The Child Whisperer – a story about Victoria Carlton by Danielle Calleja

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I knew she was the Child Whisperer the moment I wandered into her cave. Victoria Carlton is no ordinary educator. She is a hoarder of trinkets and toys, books and baubles, paint and phonics games. She weaves magic out of found objects, creates games from egg cartons and marbles and she can spark the interest of every child she meets.

 

When she listens to children, she focuses her bespectacled eyes right into them, seeing beyond diagnosis, labels, tantrums and reports to really see what makes this child tick. Her head of flaming red hair frames a kind and intelligent face and she often giggles with delight at the wonders that children share with her.

 

Kindness informs all her practice. Once assured that the child in her care is valued and respected, she then sets about the task of working with them to get them the kind of education they need, one tailored for them to reach their potential.

 

She strives for excellence at all times and demands it from herself, foremost, her staff and the children themselves. She questions children deeply and asks them to look at themselves in a way that they might not have previously. Their minds and hearts open. It is beautiful to watch.

 

Victoria mentors teachers and shares her insights widely. It is her sincere wish to transform education to meet the needs of all children. She envisions a world in which every child is educated in emotionally intelligent ways, in creative and literature soaked lessons and in ways that all children can access phonics, grammar, maths concepts and a life-long love of learning.

 

Victoria Carlton is much like the dragons she loves, magical, wise and formidable. She is the Child Whisperer.

The A-Z of Child Whispering: J is for JIGGLE

happy jumping child in summer
happy jumping child in summer

Children are natural jigglers and wrigglers. They don’t stay still for a good reason. I am sure I am not the only teacher who has stared at her class and drawn a sharp comparison with a basket of wriggling worms! worms

They learn by moving, touching, pushing, pulling, moulding, grabbing ……. just watch a group of pre-schoolers at play!

This does not magically stop when they reach a certain age.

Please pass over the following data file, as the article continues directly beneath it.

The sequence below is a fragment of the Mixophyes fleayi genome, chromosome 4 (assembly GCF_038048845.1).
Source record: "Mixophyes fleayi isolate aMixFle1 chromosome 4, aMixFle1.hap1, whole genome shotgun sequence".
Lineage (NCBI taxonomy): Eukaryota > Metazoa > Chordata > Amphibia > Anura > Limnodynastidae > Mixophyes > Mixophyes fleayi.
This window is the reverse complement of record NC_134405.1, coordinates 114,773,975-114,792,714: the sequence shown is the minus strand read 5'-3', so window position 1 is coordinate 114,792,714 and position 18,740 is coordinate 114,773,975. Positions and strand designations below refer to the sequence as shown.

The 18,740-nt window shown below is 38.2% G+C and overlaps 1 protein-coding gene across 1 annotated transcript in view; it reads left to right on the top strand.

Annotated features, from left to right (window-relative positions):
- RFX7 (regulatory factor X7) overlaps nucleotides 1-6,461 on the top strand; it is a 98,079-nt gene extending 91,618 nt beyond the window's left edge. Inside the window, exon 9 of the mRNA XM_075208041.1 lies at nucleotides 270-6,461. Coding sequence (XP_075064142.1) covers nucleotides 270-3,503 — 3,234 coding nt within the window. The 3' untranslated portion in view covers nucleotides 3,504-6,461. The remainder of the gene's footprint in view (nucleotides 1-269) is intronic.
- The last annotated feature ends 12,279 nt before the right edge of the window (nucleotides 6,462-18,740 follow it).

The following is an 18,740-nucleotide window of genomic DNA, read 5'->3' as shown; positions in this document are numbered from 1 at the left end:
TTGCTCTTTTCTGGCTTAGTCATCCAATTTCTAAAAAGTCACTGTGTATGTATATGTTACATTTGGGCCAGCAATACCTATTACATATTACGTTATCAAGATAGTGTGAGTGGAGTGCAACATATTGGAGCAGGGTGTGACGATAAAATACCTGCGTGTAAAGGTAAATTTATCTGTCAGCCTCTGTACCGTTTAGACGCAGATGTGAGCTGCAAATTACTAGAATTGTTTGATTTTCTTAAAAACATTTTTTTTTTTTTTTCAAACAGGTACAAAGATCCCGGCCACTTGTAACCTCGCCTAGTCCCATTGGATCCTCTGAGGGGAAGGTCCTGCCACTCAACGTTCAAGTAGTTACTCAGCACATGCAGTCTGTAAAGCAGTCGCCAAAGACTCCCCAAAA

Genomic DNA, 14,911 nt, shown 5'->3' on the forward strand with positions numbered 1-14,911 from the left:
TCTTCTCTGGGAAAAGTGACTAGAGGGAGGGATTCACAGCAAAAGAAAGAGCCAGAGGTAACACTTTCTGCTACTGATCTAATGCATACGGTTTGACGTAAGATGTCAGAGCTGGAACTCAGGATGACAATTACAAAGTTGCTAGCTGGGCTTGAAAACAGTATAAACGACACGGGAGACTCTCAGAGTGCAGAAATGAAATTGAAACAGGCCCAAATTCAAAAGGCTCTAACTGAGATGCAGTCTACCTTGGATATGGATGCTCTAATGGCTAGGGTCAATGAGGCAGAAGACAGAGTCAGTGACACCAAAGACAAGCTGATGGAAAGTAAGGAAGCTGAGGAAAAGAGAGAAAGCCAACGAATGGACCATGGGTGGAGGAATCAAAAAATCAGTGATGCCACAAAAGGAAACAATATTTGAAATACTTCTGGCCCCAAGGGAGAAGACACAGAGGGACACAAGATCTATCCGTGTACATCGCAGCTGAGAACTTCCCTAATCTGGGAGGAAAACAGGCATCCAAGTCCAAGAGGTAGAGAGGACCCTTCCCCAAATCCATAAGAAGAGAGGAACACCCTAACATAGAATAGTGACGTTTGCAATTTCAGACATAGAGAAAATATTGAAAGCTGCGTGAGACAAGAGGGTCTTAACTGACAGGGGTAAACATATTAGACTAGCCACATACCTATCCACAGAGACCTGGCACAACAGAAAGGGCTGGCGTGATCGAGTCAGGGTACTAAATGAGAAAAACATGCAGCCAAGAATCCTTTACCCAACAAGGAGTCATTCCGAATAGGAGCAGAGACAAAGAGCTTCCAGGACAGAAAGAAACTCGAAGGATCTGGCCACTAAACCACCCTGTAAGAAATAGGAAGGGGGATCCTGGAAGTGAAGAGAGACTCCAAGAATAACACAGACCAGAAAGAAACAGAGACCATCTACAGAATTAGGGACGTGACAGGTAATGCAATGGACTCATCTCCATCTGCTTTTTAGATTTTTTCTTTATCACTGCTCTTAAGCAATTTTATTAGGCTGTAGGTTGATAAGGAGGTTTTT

Sure their concentration span lengthens but even 10/11 year old need to move.

We are kidding ourselves if we think passive children sitting in desks doing worksheet after worksheet are really learning.

Learning can be interactive, challenging, messy, satisfying, frustrating, joyful ……… all within one lesson! Of course there is a place for worksheets. A well designed worksheet can help children to revise and deepen understanding. But- worksheets  will never take the place of a good teacher who can adapt the learning environment very skilfully and often quite quickly to improve learning outcomes.

If we force children to sit quietly for longer than comfortable they will often put all their energy into trying to do just that. For a child that is a bit like us wanting to visit the bathroom BADLY after the seat-belt sign is switched on for landing!

Wise Child Whispering teachers and parents understand this and ensure youngsters have plenty of opportunity to JIGGLE, JUMP, RUN, MOVE – children learn by moving!

Here are some really effective ways to include movement activities in classrooms. We use these regularly as part of Victoria Carlton Programs

  • Start each day with some movement education- either some Brain Gym or maybe the fantastic Harry Potter Yoga! If you do this you are stimulating their brains and helping some of them deflect some excess energy. https://youtu.be/R-BS87NTV5I2.
  • Allow your VERY jiggly children a stress ball or similar so they can squeeze and concentrate.
  • Don’t ask children to concentrate for more than 15 minutes without a stretch, quick exercise, change of activity etc.
  • Ensure you have plenty of learning strategies drawn from the physical intelligence area of MI so that children can learn while moving!
  • Try human sums! Children can act like human counters for various operations.
  • When children sound out words let them jump up and down or bounce a ball at the same time!
  • Practise word recognition and sentence structure by standing in a line and holding up words and punctuation marks.